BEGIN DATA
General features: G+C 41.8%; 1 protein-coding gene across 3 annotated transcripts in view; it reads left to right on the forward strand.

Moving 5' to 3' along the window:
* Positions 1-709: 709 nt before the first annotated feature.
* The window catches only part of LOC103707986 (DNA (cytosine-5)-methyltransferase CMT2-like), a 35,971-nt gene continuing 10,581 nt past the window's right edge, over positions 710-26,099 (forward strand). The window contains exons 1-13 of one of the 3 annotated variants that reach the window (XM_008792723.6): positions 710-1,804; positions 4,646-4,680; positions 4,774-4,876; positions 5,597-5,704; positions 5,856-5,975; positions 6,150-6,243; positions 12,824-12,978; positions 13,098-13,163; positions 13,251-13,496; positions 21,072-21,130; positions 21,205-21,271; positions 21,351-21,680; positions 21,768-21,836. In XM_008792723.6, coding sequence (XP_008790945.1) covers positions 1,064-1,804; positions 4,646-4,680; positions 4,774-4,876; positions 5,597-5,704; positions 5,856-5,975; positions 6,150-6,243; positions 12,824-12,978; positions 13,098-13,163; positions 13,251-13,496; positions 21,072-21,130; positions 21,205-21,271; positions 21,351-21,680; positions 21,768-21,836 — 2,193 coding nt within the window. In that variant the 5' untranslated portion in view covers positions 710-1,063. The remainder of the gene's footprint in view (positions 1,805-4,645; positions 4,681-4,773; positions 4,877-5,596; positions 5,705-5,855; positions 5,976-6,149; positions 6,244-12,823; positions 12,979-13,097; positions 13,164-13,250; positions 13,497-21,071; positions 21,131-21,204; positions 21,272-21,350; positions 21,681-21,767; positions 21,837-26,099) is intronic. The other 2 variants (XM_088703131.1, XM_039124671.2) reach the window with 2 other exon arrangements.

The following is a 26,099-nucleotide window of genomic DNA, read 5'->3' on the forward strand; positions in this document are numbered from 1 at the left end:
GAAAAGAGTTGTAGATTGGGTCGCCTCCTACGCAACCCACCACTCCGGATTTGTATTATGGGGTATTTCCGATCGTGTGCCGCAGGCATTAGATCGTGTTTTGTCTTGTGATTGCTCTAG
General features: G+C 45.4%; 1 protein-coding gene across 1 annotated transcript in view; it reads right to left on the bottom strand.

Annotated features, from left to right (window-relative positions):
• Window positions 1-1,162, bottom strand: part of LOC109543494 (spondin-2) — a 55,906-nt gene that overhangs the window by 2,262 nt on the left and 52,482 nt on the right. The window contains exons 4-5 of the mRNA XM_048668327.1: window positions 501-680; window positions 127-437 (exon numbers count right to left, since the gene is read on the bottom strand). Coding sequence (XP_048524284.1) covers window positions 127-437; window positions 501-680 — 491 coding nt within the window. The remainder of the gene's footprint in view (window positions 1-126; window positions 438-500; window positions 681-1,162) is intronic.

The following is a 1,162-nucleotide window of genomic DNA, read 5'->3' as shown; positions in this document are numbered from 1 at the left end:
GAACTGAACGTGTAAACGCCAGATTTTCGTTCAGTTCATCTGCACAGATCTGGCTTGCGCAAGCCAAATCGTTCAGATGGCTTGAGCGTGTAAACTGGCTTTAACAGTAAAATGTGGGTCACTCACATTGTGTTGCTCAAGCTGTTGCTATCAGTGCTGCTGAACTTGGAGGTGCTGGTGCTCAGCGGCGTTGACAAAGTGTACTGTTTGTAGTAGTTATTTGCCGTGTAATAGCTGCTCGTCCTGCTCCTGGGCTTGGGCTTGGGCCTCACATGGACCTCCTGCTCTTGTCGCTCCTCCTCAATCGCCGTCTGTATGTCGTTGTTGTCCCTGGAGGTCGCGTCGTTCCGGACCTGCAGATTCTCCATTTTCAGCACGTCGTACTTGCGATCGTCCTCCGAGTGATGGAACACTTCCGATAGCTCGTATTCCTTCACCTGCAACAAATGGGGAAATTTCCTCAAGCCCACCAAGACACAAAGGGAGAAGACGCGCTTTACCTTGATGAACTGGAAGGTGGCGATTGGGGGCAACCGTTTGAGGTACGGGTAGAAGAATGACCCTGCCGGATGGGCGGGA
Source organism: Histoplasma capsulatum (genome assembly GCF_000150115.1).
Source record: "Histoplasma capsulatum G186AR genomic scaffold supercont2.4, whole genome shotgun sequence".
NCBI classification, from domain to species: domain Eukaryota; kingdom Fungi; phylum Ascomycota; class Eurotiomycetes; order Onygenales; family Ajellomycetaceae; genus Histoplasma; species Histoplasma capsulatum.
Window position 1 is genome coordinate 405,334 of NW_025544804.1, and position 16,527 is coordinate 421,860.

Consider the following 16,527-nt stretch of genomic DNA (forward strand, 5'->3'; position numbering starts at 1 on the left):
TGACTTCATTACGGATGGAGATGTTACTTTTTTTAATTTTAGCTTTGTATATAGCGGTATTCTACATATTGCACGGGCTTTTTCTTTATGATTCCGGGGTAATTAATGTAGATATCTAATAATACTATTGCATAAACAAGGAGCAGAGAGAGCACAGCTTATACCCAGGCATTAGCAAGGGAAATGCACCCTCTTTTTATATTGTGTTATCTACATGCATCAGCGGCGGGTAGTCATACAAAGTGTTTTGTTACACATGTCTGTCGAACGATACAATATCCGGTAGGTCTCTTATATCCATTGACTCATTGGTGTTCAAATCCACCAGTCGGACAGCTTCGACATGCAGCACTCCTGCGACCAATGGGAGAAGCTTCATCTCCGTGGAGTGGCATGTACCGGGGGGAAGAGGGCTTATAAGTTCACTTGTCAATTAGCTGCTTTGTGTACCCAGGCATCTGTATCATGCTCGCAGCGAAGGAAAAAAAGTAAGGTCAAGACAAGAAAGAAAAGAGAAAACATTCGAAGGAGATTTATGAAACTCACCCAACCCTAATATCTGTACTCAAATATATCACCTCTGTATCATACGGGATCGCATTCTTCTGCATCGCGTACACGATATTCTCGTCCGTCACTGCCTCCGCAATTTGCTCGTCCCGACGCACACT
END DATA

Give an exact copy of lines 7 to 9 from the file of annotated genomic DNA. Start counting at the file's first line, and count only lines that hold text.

General features: G+C 45.4%; 1 protein-coding gene across 1 annotated transcript in view; it reads right to left on the bottom strand.

Annotated features, from left to right (window-relative positions):
• Window positions 1-1,162, bottom strand: part of LOC109543494 (spondin-2) — a 55,906-nt gene that overhangs the window by 2,262 nt on the left and 52,482 nt on the right. The window contains exons 4-5 of the mRNA XM_048668327.1: window positions 501-680; window positions 127-437 (exon numbers count right to left, since the gene is read on the bottom strand). Coding sequence (XP_048524284.1) covers window positions 127-437; window positions 501-680 — 491 coding nt within the window. The remainder of the gene's footprint in view (window positions 1-126; window positions 438-500; window positions 681-1,162) is intronic.